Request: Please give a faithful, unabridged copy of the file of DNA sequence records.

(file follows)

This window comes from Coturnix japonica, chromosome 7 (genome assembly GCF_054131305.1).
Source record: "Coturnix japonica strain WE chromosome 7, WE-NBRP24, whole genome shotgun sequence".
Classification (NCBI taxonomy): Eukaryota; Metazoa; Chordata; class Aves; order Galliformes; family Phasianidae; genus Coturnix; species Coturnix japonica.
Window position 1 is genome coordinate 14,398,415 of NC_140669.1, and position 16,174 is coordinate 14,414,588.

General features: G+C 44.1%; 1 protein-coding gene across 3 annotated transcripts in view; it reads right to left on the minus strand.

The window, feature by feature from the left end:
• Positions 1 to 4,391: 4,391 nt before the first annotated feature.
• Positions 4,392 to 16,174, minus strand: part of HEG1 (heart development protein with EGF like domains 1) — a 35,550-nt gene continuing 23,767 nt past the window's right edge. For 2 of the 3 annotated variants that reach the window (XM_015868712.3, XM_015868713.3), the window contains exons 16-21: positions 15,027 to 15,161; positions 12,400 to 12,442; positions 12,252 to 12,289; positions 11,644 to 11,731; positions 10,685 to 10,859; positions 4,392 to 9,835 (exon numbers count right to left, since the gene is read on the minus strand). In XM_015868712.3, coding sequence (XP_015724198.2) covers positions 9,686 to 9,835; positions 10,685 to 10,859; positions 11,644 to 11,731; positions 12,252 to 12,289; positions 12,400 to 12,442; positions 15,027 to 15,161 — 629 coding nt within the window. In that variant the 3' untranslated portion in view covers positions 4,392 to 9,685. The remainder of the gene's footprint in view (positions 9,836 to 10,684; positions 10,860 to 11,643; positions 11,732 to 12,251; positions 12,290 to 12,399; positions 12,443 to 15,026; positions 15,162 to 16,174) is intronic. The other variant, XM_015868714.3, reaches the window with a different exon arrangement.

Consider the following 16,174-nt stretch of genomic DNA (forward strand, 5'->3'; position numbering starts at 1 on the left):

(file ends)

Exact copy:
This window comes from Coturnix japonica, chromosome 7 (genome assembly GCF_054131305.1).
Source record: "Coturnix japonica strain WE chromosome 7, WE-NBRP24, whole genome shotgun sequence".
Classification (NCBI taxonomy): Eukaryota; Metazoa; Chordata; class Aves; order Galliformes; family Phasianidae; genus Coturnix; species Coturnix japonica.
Window position 1 is genome coordinate 14,398,415 of NC_140669.1, and position 16,174 is coordinate 14,414,588.

General features: G+C 44.1%; 1 protein-coding gene across 3 annotated transcripts in view; it reads right to left on the minus strand.

The window, feature by feature from the left end:
• Positions 1 to 4,391: 4,391 nt before the first annotated feature.
• Positions 4,392 to 16,174, minus strand: part of HEG1 (heart development protein with EGF like domains 1) — a 35,550-nt gene continuing 23,767 nt past the window's right edge. For 2 of the 3 annotated variants that reach the window (XM_015868712.3, XM_015868713.3), the window contains exons 16-21: positions 15,027 to 15,161; positions 12,400 to 12,442; positions 12,252 to 12,289; positions 11,644 to 11,731; positions 10,685 to 10,859; positions 4,392 to 9,835 (exon numbers count right to left, since the gene is read on the minus strand). In XM_015868712.3, coding sequence (XP_015724198.2) covers positions 9,686 to 9,835; positions 10,685 to 10,859; positions 11,644 to 11,731; positions 12,252 to 12,289; positions 12,400 to 12,442; positions 15,027 to 15,161 — 629 coding nt within the window. In that variant the 3' untranslated portion in view covers positions 4,392 to 9,685. The remainder of the gene's footprint in view (positions 9,836 to 10,684; positions 10,860 to 11,643; positions 11,732 to 12,251; positions 12,290 to 12,399; positions 12,443 to 15,026; positions 15,162 to 16,174) is intronic. The other variant, XM_015868714.3, reaches the window with a different exon arrangement.

Consider the following 16,174-nt stretch of genomic DNA (forward strand, 5'->3'; position numbering starts at 1 on the left):